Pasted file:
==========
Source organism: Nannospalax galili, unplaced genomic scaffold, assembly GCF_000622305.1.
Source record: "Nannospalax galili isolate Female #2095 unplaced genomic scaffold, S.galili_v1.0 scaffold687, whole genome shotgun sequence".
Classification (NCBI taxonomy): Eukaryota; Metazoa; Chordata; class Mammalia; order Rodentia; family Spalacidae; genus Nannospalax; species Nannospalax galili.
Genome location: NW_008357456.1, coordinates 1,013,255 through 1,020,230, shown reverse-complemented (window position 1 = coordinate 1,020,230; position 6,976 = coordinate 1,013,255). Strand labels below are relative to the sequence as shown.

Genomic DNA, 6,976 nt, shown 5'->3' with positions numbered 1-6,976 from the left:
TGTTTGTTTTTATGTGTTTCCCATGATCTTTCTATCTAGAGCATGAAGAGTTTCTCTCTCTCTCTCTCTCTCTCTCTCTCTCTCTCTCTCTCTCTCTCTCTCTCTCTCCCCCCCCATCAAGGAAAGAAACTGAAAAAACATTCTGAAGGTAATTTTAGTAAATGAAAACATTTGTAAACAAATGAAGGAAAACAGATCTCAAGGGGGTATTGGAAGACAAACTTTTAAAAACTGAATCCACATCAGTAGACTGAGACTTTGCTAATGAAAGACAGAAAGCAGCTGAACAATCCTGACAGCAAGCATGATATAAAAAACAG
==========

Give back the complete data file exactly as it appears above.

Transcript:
Source organism: Nannospalax galili, unplaced genomic scaffold, assembly GCF_000622305.1.
Source record: "Nannospalax galili isolate Female #2095 unplaced genomic scaffold, S.galili_v1.0 scaffold687, whole genome shotgun sequence".
Classification (NCBI taxonomy): Eukaryota; Metazoa; Chordata; class Mammalia; order Rodentia; family Spalacidae; genus Nannospalax; species Nannospalax galili.
Genome location: NW_008357456.1, coordinates 1,013,255 through 1,020,230, shown reverse-complemented (window position 1 = coordinate 1,020,230; position 6,976 = coordinate 1,013,255). Strand labels below are relative to the sequence as shown.

Genomic DNA, 6,976 nt, shown 5'->3' with positions numbered 1-6,976 from the left:
TGTTTGTTTTTATGTGTTTCCCATGATCTTTCTATCTAGAGCATGAAGAGTTTCTCTCTCTCTCTCTCTCTCTCTCTCTCTCTCTCTCTCTCTCTCTCTCTCTCTCTCCCCCCCCATCAAGGAAAGAAACTGAAAAAACATTCTGAAGGTAATTTTAGTAAATGAAAACATTTGTAAACAAATGAAGGAAAACAGATCTCAAGGGGGTATTGGAAGACAAACTTTTAAAAACTGAATCCACATCAGTAGACTGAGACTTTGCTAATGAAAGACAGAAAGCAGCTGAACAATCCTGACAGCAAGCATGATATAAAAAACAG